The latest upgrade for BICS happened last week and, while there are no new end user features, it is now easier to integrate data. New to this version is the ability to connect to JDBC data sources through the Data Sync tool. This allows customers to set up automated data pulls from Salesforce, Redshift, and Hive among others. In addition to these connections, Oracle RightNow CRM customers have the ability to pull directly from RightNow reports using Oracle Data Sync. Finally, connections to on premise databases and BICS can be secured using Secure Socket Layer (SSL) certifications.
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Chess as a metaphor for strategic competition is not a novel concept, and it remains one of the most respected due to the intellectual and strategic demand it places on competitors. The sheer combination of moves in a chess game (estimated to be more than the number of atoms in the universe) means that it is entirely possible that no two people have unintentionally played the same game. Of course, many of these combinations result in a draw and many more set a player down the path of an inevitable loss after only a few moves. It is no surprise that chess has pushed the limits of computational analytics which in turn has pushed the limits of players. Claude Shannon, the father of information theory, was the first to state the advantages of the human and computer competitor attempting to wrest control of opposing kings from each other:
As mentioned in the previous post, Dynamic Report Grouping with Oracle BI Publisher, Edgewater Ranzal is working with a client to convert XML Publisher reports to BI Publisher reports. As part of Ranzal’s initiative, we began looking for opportunities to improve the user interface as well as create a standard methodology that report developers could utilize in the future. One of the initial areas we focused on was to improve the prompting feature. To this effort, we concentrated on:
Edgewater Ranzal is working with a client to convert XML Publisher and nVision reports to BI Publisher as part of a larger initiative to consolidate reporting under the Oracle Business Intelligence solution. The client currently does not use the BI Publisher Layout Editor, but rather relies on RTF templates to display results to the user. One nVision report in particular presented a challenge because of the grouping requirements.
Healthcare providers are always seeking innovations and evaluating strategic alternatives to meet growing demand while healthcare legislation is adding challenges to an already complex industry. As the population continues to age and development increases the demand for high quality healthcare, providers must put themselves in the optimal financial position to deliver the best care to the communities that depend on them.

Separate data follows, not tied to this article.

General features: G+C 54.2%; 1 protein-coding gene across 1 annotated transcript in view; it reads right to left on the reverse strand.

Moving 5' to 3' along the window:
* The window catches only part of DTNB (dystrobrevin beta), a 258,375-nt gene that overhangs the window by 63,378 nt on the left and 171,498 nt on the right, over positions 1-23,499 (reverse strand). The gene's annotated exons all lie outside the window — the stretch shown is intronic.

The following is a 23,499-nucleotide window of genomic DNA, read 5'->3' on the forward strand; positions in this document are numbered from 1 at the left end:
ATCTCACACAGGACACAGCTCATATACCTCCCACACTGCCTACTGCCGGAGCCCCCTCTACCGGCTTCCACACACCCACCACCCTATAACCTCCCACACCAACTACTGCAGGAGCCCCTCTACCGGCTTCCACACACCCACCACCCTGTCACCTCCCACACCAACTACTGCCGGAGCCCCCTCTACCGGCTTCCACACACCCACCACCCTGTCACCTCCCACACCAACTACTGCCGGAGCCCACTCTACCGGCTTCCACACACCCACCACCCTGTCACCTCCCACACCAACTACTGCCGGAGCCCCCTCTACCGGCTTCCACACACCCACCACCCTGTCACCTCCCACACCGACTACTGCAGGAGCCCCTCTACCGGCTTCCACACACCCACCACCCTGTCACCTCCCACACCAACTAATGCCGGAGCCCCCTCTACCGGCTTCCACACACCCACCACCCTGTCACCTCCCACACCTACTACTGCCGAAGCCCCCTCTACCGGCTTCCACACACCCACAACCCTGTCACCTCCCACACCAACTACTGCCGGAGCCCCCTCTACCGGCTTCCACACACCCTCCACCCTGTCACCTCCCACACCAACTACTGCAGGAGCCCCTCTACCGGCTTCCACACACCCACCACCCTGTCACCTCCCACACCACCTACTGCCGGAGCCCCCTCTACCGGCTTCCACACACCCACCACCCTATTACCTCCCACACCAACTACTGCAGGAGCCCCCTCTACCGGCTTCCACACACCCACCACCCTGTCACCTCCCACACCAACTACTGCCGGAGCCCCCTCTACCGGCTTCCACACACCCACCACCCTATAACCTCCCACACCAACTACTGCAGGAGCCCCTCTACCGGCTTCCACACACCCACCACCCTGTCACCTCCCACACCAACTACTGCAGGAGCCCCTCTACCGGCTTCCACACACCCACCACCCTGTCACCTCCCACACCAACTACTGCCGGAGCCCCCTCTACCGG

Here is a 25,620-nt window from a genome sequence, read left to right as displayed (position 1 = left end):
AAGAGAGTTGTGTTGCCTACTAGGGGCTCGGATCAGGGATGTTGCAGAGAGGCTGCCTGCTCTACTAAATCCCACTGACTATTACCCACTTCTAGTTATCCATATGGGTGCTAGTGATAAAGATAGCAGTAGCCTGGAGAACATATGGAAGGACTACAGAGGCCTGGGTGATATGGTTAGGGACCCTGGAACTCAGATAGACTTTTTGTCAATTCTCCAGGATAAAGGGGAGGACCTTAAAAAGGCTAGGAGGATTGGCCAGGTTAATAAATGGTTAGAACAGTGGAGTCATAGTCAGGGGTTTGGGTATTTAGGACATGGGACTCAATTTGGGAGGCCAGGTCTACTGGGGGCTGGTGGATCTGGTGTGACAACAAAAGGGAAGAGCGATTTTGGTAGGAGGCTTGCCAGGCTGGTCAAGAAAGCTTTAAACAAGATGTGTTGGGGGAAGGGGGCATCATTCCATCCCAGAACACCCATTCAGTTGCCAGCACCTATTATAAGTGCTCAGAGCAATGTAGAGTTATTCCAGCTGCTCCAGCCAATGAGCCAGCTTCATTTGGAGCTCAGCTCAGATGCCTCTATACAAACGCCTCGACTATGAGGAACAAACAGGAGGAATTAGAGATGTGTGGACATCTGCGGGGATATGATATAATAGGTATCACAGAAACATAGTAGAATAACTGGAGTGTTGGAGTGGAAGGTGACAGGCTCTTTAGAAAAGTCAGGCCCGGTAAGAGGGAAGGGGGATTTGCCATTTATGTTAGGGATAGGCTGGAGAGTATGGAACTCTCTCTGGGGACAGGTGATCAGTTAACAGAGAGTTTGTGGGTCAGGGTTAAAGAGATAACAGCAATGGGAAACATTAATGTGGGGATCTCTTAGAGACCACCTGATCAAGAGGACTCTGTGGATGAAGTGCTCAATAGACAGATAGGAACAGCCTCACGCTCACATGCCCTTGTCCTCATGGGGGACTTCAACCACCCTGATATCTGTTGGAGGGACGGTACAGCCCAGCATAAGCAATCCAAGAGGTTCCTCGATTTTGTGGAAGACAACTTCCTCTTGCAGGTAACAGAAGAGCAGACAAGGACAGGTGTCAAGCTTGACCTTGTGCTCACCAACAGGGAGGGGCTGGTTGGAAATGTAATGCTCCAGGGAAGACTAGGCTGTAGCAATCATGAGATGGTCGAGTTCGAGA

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Oracle has been busy focusing on improved consolidation of their BI applications this past year. This next offering within Oracle's arsenal of BI apps will allow for enhanced integrations between the multi-dimensional and relational worlds of Essbase and OBIEE. The new application is called Oracle Business Intelligence Essbase Cube Builder (OECB) previously referenced as Oracle Essbase Integrator (OEI) during beta testing and its purpose will help refine and make for more consistent binary integrations. OECB will permit OBI apps to push metadata and data into Essbase cubes, a significant advancement for OBIEE users where leveraging in-depth ad hoc and what-if scenarios can be available. You can download OECB on the Oracle e-delivery site:
One of the commonly used measures in the retail industry is “comps” – comparisons of actual sales for this year versus last year. The goal of reporting comparable store is to provide information on what portion of a company’s sales comes from increasing sales growth in existing stores versus opening new stores. This metric is used to measure whether a company’s sales will continue to grow when store base reaches a saturation point, or the company slows expansion.
During the recent COLLABORATE 2009 Conference, Ranzal was selected to present a session designed around showing how to use the reporting tools from either traditional Hyperion or Oracle (formerly Siebel Analytics) and deliver content to smart phones. The session started off with an overview of smart phones, methods of delivery to those phones and some potential pitfalls and considerations, such as what if a user loses their phone? What kind of security policies need to be in place? Then a couple quick demonstrations in Hyperion were given which included a few tips and tricks on formatting. This was all done using Interactive Reporting and Workspace. Lastly, a couple quick demos in OBIEE Answers were provided to the attendees.